The following companies are overvalued like many stocks were during the dot.com era. The overall market has experienced solid gains, but is still not historically out of whack the way these companies are. Many investors apparently are not concerned with the overvaluations of these stocks, as their prices keep rising. Amazon (NASDAQ:AMZN), Netflix (NASDAQ:NFLX), Tesla (NASDAQ:TSLA), and LinkedIn (NYSE:LNKD) are all great growth stocks, but they are now priced way beyond rational valuation levels. This large discrepancy in valuation has these companies in bubble territory.
These irrational valuation levels bring up an interesting question: Are there still buyers out there to continue bidding up the prices of these stocks? Ultimately, the price of these stocks is driven by having more buyers than sellers. Normally, stocks rise approximately in proportion to their earnings growth over time. However, these companies are trading at levels that are many times higher than the average S&P 500 stocks. When does this buying end if the valuation fundamentals are so far away from normal levels? Let's take a look at some of the key fundamentals of these companies.
Price to Sales
Price to Book
38% Q2 2013
5-Year Expected Annual Earnings Growth
The obvious statistic that these four companies have in common is above average expected annual earnings growth for the next five years. This is what has driven these stocks to their current lofty levels. It's the expected future earnings growth, not the past earnings performance that has taken these stocks higher. Strong expected revenue growth is another likely reason for the sharp increases in stock price. All four companies have expected revenue growth of over 20% for the current year and for next year. TSLA's revenue growth is actually expected to increase over 400% from last year to this year. LNKD is expected to increase revenue by 55% this year over last year.
The fact that these companies are so far removed from average valuation levels puts them at risk of falling quickly and drastically in the face of unexpected negative news. This was evident a few years ago when NFLX changed its pricing policy. Investors did not like the decision and the stock went from trading over $250 down to the $50s. However, the stock has recovered since then and is now trading over $300. AMZN also had a sizable drop in price from about $240 to the $170s in Q4 2011 as a result of a 73% drop in Q3 2011 earnings. AMZN has also recovered since then and now trades over $300. Although these companies are back in favor for investors, it is difficult to determine when the buyers will dry up. If the institutional investors decide to unload their holdings in any of these companies, huge price drops could take place in a short period of time. Some type of negative catalyst would be needed for a shift from buying to selling to trigger a sell-off in these stocks. This could be a disappointing earnings report, lowered earnings guidance, or other negative news regarding the company.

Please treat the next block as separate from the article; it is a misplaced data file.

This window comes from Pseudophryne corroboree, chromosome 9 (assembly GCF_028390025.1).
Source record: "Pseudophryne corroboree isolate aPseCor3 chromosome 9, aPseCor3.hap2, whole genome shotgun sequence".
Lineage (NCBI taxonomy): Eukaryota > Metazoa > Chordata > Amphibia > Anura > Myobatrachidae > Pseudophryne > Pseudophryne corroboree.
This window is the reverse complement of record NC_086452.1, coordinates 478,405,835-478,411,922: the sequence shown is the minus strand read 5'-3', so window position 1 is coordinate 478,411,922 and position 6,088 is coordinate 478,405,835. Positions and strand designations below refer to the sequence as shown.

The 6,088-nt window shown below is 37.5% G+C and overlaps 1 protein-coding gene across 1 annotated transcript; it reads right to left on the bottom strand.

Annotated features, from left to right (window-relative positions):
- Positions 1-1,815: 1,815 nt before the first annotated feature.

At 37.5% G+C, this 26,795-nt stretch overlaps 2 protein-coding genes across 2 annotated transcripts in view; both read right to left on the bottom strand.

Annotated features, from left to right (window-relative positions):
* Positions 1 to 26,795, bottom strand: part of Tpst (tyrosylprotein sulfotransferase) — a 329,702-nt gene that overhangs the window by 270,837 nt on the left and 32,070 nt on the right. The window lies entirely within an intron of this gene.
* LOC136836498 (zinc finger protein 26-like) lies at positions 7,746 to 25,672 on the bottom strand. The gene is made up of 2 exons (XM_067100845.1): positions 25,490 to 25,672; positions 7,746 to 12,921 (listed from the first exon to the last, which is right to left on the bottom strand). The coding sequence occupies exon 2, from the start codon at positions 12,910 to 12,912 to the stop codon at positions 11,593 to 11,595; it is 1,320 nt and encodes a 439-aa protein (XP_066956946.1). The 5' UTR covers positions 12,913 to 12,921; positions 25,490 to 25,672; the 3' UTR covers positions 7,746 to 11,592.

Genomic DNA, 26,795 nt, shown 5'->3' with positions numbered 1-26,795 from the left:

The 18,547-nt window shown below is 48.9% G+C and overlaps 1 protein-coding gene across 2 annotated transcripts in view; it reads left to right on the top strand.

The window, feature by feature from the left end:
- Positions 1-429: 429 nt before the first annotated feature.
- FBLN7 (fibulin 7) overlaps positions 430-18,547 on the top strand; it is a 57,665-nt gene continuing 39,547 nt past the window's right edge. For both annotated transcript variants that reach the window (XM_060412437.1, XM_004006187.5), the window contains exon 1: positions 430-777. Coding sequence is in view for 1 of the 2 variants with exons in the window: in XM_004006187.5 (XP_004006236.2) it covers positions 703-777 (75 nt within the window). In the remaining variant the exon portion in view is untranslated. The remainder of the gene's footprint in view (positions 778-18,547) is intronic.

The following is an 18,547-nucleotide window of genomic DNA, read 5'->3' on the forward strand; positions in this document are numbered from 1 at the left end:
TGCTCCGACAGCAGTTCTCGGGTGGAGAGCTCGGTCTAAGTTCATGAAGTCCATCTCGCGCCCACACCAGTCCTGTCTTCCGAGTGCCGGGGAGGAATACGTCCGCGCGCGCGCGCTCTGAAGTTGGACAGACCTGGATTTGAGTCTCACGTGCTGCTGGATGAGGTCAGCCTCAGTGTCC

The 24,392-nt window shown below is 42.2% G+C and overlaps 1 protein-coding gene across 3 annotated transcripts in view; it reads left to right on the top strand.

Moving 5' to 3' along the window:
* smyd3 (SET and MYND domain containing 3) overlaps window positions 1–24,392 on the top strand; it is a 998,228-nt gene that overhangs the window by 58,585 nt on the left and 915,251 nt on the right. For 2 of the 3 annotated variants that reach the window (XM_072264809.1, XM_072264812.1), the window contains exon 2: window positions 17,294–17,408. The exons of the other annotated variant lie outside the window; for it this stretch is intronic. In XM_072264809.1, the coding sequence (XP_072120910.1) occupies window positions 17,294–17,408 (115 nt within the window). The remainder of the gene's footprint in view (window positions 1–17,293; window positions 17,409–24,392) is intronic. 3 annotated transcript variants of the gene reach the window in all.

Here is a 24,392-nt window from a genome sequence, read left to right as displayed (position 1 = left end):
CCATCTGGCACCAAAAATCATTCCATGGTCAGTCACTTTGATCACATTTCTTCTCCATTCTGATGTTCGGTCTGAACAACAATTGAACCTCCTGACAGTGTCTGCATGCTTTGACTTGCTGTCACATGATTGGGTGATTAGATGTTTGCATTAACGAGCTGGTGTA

I wouldn't short any of these stocks right now without some form of negative catalyst that would change the company's outlook. Investors should be aware of the risk of a sharp sell-off in these stocks due to their lofty valuation levels. The recent report of a Tesla car catching on fire is probably not enough of a negative catalyst for the company as it appears to be an isolated incident. However, reports of multiple cars catching on fire due to a serious manufacturing issue would likely trigger a sharp sell-off in the stock. For now, these stocks are likely to continue higher as the valuation irrationality continues. Buyers beware.